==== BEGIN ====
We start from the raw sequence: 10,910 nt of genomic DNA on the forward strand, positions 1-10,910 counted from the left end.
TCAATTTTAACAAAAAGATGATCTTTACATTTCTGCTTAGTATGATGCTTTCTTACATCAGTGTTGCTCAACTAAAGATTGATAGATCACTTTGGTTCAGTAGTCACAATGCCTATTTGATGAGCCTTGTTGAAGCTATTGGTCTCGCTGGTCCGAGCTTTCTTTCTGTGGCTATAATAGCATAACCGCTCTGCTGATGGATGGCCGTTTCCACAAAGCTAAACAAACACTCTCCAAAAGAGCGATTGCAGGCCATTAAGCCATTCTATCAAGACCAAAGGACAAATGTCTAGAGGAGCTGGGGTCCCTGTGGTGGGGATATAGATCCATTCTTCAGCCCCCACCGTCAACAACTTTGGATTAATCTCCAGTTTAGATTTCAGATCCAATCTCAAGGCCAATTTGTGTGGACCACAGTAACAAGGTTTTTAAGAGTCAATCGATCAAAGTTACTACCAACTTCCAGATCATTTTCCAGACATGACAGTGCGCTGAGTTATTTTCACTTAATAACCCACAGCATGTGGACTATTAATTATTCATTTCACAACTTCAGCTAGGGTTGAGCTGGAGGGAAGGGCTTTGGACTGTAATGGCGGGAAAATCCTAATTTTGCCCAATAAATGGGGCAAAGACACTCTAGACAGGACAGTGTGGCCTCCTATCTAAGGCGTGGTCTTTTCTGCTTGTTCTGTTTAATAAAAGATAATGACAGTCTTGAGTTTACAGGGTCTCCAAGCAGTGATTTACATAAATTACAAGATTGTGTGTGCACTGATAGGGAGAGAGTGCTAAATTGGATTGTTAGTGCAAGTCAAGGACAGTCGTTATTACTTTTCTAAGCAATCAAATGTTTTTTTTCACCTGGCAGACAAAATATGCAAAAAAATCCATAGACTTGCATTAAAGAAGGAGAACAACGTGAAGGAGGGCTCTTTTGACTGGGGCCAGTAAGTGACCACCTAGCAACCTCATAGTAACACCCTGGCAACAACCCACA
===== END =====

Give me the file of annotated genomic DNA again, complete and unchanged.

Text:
We start from the raw sequence: 10,910 nt of genomic DNA on the forward strand, positions 1-10,910 counted from the left end.
TCAATTTTAACAAAAAGATGATCTTTACATTTCTGCTTAGTATGATGCTTTCTTACATCAGTGTTGCTCAACTAAAGATTGATAGATCACTTTGGTTCAGTAGTCACAATGCCTATTTGATGAGCCTTGTTGAAGCTATTGGTCTCGCTGGTCCGAGCTTTCTTTCTGTGGCTATAATAGCATAACCGCTCTGCTGATGGATGGCCGTTTCCACAAAGCTAAACAAACACTCTCCAAAAGAGCGATTGCAGGCCATTAAGCCATTCTATCAAGACCAAAGGACAAATGTCTAGAGGAGCTGGGGTCCCTGTGGTGGGGATATAGATCCATTCTTCAGCCCCCACCGTCAACAACTTTGGATTAATCTCCAGTTTAGATTTCAGATCCAATCTCAAGGCCAATTTGTGTGGACCACAGTAACAAGGTTTTTAAGAGTCAATCGATCAAAGTTACTACCAACTTCCAGATCATTTTCCAGACATGACAGTGCGCTGAGTTATTTTCACTTAATAACCCACAGCATGTGGACTATTAATTATTCATTTCACAACTTCAGCTAGGGTTGAGCTGGAGGGAAGGGCTTTGGACTGTAATGGCGGGAAAATCCTAATTTTGCCCAATAAATGGGGCAAAGACACTCTAGACAGGACAGTGTGGCCTCCTATCTAAGGCGTGGTCTTTTCTGCTTGTTCTGTTTAATAAAAGATAATGACAGTCTTGAGTTTACAGGGTCTCCAAGCAGTGATTTACATAAATTACAAGATTGTGTGTGCACTGATAGGGAGAGAGTGCTAAATTGGATTGTTAGTGCAAGTCAAGGACAGTCGTTATTACTTTTCTAAGCAATCAAATGTTTTTTTTCACCTGGCAGACAAAATATGCAAAAAAATCCATAGACTTGCATTAAAGAAGGAGAACAACGTGAAGGAGGGCTCTTTTGACTGGGGCCAGTAAGTGACCACCTAGCAACCTCATAGTAACACCCTGGCAACAACCCACA